Did you mean, “how many states don’t care which party you belong to if you vote in a primary”? Like Santorum encouraging Democrats in Michigan to come vote for him (to say he could beat Romney in his home state)? Or the Democrats who were encouraging other Dems to vote Santorum in the primary because they thought he would be the easiest target for Obama to beat?
Some states allow “cross-over voting” in primaries. Some don’t. Some allow “independent” (no registered party) to pick a party to vote in the primary, some don’t. Your Mileage May Vary, depending on state.
You need to be registered as a voter to vote in the actual elections. (From what I’ve read, up here in Canada). This is a good and a bad thing, because if you don’t get around to registering in time (what, weeks before the election? Months?) you can’t vote. Voter registration does NOT require you to identify a political party.
Much of the debate about voter registration and needing ID to vote centers around the Democrat contention that the Republicans are trying to block votes by poor people, felons, or minorities, who supposedly tend to vote Dem, and Republican fears that the Dems will trot out invalid, ineligible voters by the busload to stuff the ballot boxes.
Indeed, many locations are famous (both parties) in ensuring in the past, that for example everyone in the cemetery who was eligible to vote, did so, early and often…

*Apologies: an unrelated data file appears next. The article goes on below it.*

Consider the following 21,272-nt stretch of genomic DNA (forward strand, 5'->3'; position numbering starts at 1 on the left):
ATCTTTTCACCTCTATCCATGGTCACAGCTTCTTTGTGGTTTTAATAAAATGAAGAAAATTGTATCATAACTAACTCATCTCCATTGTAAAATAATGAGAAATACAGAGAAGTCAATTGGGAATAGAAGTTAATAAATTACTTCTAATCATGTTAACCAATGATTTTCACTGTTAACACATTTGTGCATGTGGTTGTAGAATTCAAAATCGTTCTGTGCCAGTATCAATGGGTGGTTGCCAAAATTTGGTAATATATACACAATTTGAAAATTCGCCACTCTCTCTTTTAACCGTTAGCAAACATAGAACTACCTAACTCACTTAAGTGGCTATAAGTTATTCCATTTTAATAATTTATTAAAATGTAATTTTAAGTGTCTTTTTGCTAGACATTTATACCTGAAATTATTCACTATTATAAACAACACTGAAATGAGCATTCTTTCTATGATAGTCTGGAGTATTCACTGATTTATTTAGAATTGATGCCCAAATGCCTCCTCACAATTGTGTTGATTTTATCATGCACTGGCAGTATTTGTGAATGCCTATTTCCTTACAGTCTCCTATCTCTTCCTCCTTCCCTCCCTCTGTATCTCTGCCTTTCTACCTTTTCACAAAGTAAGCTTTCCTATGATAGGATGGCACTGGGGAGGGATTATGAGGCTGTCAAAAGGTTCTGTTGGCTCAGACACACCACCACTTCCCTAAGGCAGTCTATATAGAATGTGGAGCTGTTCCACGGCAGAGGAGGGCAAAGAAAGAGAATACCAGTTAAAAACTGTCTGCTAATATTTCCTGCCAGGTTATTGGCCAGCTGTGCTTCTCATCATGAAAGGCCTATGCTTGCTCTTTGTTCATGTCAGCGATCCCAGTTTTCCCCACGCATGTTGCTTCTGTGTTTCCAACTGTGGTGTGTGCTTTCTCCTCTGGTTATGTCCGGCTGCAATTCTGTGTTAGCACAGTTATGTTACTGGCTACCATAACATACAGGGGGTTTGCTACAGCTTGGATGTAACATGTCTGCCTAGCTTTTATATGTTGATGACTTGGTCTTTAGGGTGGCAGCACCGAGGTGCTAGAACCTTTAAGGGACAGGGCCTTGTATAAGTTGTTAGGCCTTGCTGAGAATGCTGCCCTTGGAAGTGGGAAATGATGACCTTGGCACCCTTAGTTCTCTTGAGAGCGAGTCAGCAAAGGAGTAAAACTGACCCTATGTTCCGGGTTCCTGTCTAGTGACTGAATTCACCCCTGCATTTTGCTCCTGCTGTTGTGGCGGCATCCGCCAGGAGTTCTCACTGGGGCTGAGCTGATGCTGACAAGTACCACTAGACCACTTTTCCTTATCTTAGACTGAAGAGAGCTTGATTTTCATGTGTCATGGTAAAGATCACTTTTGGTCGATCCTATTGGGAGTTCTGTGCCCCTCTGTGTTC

I saw an interview with Bill Clinton a few years ago (just after the last election, I think). In presidential elecion, he said, there used to be a core set of voters, about 40% each side, who would vote for their party anyway. The middle 20% were independent/undecided and those were the ones who had to be persuaded every 4 years to decide the election. Lately, he said, the ratio had altered slightly and there was about 45% Rep, 40% Dem and 15% undecided. Of course, not all those voters are registered paid up party members.
As mentioned above, the winner-take-all per state process and the electoral college meant that only a few states (Ohio, Florida, and Pennsylvania are mentioned often) are usually close enough to need serious campaigning. The others, like CA, NY, MA, TX, etc. are usually to much of an uphill battle for the other candidate.
The “McCain-Romney-Giuliani” problem is that the more fantical voters tend to care and participate in the primary process; so a more extreme viewpoint is likely to get these votes, especially in the Republican process. Those candidates, for example, were moderates with a firm belief in issues like good health care laws and in favour of abortion until they realized that would effectively exclude them from winning the Republican nomination. However, it’s a balancing act. The more they pander to conservatives, the less they will appeal (and the more vulnerale to attack ads) when trying to persuade that last 15% of undecided. however, if they are too middle-of-the-road, they will turn off the more right-wing “true believers” in their party, who may not come out to vote. The Dems have similar problems with abortion rights and women’s/minority rights, union rights, and other issues dear to the heart of their more fanatical members.
That points out the BIGGEST flaw in the US system - about 55% of the voters actually vote. The purpose of those big candidate campaign offices everywhere, the voter registration drives, the phone polls and door to door, is to identify those who say they will vote for your candidate, then try their best to get those people out to the polling station on election day.